Dr. Alan Sorensen (Associate professor of economics and strategic management at the Stanford Business School) says you shouldn’t worry . Bad stuff happens and it doesn’t have to be a disaster because being notorious is almost as good as being glorious.
The study was based on a systematic look at book reviews. The bad reviews – the really stinky ones – helped in the long run because, bad as they were, they got the name of the writer out there. Besides, who can read anymore? Maybe potential book consumers couldn’t tell a good review from a bad one. Especially if the wit is sardonic like my own.
Well here’s the thing.
Dr. Sorensen worked hard. He looked at 240 reviews . Try that, okay? It takes forever. And he had to come up with a systematic way of normalizing his results so that he could crunch his numbers and reach a conclusion. But he (or someone) has stomped on the generalization pedal too hard. These were only book reviews. This doesn’t show that an accidental poisoning at a fast food restaurant or several plane crashes in a row will be good for business.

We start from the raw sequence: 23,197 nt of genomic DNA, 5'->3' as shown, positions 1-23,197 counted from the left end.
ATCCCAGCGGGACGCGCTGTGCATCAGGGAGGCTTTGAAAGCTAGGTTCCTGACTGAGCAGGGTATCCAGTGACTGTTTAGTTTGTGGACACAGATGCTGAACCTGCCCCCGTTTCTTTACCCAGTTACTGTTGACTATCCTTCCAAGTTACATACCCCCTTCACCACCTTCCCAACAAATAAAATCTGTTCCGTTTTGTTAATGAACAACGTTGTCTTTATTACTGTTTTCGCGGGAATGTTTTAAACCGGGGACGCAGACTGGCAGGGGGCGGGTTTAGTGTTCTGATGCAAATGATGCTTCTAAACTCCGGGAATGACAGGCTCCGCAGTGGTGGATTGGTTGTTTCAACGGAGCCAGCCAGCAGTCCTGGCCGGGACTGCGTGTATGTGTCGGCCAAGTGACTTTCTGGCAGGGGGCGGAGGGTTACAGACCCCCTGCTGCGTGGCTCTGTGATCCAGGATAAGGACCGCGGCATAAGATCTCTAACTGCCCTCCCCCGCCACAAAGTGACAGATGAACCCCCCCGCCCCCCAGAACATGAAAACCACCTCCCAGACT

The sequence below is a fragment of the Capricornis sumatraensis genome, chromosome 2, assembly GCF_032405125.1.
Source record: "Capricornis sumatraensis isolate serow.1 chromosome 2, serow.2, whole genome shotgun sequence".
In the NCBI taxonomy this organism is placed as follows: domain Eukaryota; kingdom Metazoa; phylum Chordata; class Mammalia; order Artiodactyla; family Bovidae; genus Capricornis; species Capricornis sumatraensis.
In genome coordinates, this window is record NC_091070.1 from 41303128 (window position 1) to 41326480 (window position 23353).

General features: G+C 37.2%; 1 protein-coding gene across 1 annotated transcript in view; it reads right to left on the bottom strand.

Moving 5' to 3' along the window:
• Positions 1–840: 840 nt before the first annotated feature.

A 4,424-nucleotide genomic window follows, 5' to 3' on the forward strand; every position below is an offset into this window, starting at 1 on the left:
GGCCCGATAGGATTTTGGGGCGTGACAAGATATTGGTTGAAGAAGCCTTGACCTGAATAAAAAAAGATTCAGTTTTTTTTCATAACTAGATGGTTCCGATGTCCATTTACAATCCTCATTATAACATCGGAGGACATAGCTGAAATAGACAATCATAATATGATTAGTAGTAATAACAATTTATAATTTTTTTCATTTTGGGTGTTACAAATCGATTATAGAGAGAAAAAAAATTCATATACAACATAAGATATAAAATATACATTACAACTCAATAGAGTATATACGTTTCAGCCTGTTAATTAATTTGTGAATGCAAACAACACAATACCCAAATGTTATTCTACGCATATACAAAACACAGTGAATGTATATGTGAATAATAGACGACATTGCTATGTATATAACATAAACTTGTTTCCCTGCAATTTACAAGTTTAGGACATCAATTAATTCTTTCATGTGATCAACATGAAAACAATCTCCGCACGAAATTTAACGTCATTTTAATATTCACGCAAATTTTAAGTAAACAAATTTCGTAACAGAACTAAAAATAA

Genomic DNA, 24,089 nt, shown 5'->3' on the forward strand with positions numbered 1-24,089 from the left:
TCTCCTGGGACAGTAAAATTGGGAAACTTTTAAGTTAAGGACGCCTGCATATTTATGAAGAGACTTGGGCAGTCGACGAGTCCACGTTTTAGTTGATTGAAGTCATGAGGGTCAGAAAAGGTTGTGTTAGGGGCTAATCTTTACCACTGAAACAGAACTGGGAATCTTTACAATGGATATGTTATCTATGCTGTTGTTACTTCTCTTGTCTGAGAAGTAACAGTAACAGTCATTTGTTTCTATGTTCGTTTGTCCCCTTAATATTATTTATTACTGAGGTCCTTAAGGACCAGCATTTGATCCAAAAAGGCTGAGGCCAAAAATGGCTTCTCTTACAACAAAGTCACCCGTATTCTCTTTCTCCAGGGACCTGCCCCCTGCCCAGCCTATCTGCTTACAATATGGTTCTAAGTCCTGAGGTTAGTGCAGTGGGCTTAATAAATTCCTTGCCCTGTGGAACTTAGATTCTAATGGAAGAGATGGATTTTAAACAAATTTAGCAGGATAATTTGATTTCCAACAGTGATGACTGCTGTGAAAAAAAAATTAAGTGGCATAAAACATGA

The authors say that offers “interesting avenues for future research”. That’s for sure.
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Image by Mister ScienceAintSoBad
Note: I wrote the above article for Pirozzolo Company (http://pirozzolo.com/), a leading public relations company in Wellesley. It’s president and founder, Dick Pirozzolo, is fascinated by all the ins and outs of what it takes to shape public opinon.
I wish I could say the same.